Performance results point towards higher future earnings
I think discussions about BofA and Citigroup often miss that these two companies are essential financial institutions in the US financial sector. Companies in the financial sector are increasingly intertwined and the financial industry would look radically different today without BofA and Citigroup. BofA is a strong deposit franchise, a large mortgage lender and has industry-leading wealth management business. The company is systemically important and while this leads to higher capital requirements, it is also a competitive advantage.
BofA's asset quality- and earnings trends have clearly improved over the last year (see below). BofA presented consistent progress on a variety of fronts: Higher Consumer and Business Banking net income in the fourth quarter of 2013 due to lower provision expenses, lower long-term debt, higher capital ratios, lower net charge-offs and gradual increases in book value per share.
Looking at BofA's fourth quarter 2013 results, I think the following slide from BofA's earnings presentation is the most important slide of the entire slide deck. It is the most important because it contains the exact same information that was instrumental in driving down BofA's stock price after the financial crisis. The important take-away here is that BofA's asset quality has improved materially: Net charge-offs decreased 48% to $1.6 billion vs. $3.1 billion in 4Q 2012. Provision for credit losses also declined a whopping 86% from $2.2 billion in 4Q 2012 to $0.3 billion in 4Q 2013. I would think that BofA has worked through the majority of issues resulting from the financial crisis.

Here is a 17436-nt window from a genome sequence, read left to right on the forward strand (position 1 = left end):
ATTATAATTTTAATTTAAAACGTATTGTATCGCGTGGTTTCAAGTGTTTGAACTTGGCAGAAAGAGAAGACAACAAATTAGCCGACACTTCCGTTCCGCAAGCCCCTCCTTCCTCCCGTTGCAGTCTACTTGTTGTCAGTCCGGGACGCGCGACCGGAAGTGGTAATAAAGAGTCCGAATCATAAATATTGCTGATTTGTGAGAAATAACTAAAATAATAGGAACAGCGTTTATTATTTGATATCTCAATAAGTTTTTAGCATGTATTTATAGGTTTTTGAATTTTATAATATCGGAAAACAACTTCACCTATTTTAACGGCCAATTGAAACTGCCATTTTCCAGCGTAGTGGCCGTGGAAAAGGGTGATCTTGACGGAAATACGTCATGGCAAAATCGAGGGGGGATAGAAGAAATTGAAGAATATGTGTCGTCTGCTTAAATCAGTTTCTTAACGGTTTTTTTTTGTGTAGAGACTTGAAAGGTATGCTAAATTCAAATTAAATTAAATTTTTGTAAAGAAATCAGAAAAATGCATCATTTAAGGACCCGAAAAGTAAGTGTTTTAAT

BofA today is in much better shape than just two years ago. Asset quality is improving and its balance sheet has materially strengthened as evidenced by its increasing Basel 1 Tier 1 common capital ratio (11.19% as of 4Q 2013). At the same time, BofA is still cheap based on a forward P/E ratio and based on its discount to book value.
BofA trades at only ten times forward earnings and at a P/B ratio of 0.81. Stocks of financial institutions have historically traded at a premium to book value especially in phases of exuberance. BofA reported a total book value per common share of $20.71 for the fourth quarter 2013 which represents a sizable discount to book value of 19%. Despite the increase in share price over much of 2013, investors are still not overpaying for shares of BofA.
The following two charts depict the forward P/E and P/B ratios for BofA, Citigroup and Wells Fargo. The respective peer group averages are also reproduced and aim to highlight that the entire peer group appears to be undervalued.